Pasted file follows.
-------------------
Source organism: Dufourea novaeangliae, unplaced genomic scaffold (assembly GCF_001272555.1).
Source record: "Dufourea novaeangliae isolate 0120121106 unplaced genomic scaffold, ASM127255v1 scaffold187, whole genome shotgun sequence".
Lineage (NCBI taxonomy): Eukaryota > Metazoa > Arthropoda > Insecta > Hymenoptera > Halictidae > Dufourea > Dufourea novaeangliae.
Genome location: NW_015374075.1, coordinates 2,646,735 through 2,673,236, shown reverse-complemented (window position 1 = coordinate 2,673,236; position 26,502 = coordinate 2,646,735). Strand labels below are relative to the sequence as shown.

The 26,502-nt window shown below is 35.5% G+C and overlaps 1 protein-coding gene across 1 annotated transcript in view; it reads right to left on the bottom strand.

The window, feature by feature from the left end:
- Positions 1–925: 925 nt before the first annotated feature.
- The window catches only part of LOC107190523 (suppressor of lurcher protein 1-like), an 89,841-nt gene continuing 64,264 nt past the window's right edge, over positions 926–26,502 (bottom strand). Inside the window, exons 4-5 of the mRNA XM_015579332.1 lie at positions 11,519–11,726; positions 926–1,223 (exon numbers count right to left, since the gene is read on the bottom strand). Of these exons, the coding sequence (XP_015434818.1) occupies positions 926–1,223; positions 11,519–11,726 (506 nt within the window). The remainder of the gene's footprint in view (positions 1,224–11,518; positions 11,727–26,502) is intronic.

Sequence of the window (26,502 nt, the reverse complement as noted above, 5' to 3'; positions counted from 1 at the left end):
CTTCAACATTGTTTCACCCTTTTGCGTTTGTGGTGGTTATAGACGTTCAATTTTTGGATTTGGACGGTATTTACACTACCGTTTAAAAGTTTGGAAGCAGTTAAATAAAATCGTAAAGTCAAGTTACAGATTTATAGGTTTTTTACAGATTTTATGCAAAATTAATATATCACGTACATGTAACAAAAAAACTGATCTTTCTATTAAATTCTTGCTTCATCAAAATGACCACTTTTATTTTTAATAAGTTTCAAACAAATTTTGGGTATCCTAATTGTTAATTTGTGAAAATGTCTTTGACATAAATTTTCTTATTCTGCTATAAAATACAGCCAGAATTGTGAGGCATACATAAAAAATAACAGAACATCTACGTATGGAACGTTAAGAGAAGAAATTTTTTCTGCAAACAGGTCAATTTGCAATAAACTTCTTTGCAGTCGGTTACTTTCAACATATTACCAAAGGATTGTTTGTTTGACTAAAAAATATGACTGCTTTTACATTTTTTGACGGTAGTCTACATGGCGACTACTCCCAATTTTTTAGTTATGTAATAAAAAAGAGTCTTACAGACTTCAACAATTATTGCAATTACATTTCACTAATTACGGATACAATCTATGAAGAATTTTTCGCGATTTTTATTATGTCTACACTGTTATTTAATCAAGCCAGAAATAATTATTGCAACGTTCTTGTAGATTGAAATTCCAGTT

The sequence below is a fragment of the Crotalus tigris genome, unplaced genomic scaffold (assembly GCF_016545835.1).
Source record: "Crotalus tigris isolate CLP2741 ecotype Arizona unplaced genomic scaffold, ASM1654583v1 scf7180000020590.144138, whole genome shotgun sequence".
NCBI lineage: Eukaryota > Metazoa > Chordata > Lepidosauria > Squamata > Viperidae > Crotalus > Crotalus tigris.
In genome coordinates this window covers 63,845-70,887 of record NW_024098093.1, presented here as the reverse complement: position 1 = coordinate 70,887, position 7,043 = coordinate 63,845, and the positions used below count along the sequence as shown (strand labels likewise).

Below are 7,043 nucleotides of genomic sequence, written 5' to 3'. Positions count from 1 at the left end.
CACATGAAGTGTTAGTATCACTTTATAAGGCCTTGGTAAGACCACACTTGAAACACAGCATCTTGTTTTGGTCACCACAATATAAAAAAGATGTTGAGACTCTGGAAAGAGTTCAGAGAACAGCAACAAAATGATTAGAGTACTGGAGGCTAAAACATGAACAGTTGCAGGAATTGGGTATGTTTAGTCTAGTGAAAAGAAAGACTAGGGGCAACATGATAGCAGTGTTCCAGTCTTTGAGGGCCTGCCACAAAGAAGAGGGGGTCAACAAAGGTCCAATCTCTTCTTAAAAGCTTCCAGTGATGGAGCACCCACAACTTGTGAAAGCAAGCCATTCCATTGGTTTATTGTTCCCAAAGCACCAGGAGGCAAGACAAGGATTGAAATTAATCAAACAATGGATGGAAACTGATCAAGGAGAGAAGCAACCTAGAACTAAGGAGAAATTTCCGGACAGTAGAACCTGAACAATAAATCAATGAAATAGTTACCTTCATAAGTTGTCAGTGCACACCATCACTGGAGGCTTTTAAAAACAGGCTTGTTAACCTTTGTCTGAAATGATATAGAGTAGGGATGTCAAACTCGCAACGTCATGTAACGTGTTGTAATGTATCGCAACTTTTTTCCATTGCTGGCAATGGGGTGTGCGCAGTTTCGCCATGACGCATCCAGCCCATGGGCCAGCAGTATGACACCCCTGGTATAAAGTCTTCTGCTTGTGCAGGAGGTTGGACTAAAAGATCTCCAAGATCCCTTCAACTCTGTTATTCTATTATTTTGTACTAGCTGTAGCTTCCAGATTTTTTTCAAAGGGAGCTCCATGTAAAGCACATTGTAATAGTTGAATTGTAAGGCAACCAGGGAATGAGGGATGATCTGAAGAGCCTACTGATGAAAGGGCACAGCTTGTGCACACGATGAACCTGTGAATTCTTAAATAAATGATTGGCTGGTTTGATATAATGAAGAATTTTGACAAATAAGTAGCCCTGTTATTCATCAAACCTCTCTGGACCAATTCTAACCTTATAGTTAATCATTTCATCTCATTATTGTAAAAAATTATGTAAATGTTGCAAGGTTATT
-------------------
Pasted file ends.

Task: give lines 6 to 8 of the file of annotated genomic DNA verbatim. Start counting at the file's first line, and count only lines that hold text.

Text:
The window, feature by feature from the left end:
- Positions 1–925: 925 nt before the first annotated feature.
- The window catches only part of LOC107190523 (suppressor of lurcher protein 1-like), an 89,841-nt gene continuing 64,264 nt past the window's right edge, over positions 926–26,502 (bottom strand). Inside the window, exons 4-5 of the mRNA XM_015579332.1 lie at positions 11,519–11,726; positions 926–1,223 (exon numbers count right to left, since the gene is read on the bottom strand). Of these exons, the coding sequence (XP_015434818.1) occupies positions 926–1,223; positions 11,519–11,726 (506 nt within the window). The remainder of the gene's footprint in view (positions 1,224–11,518; positions 11,727–26,502) is intronic.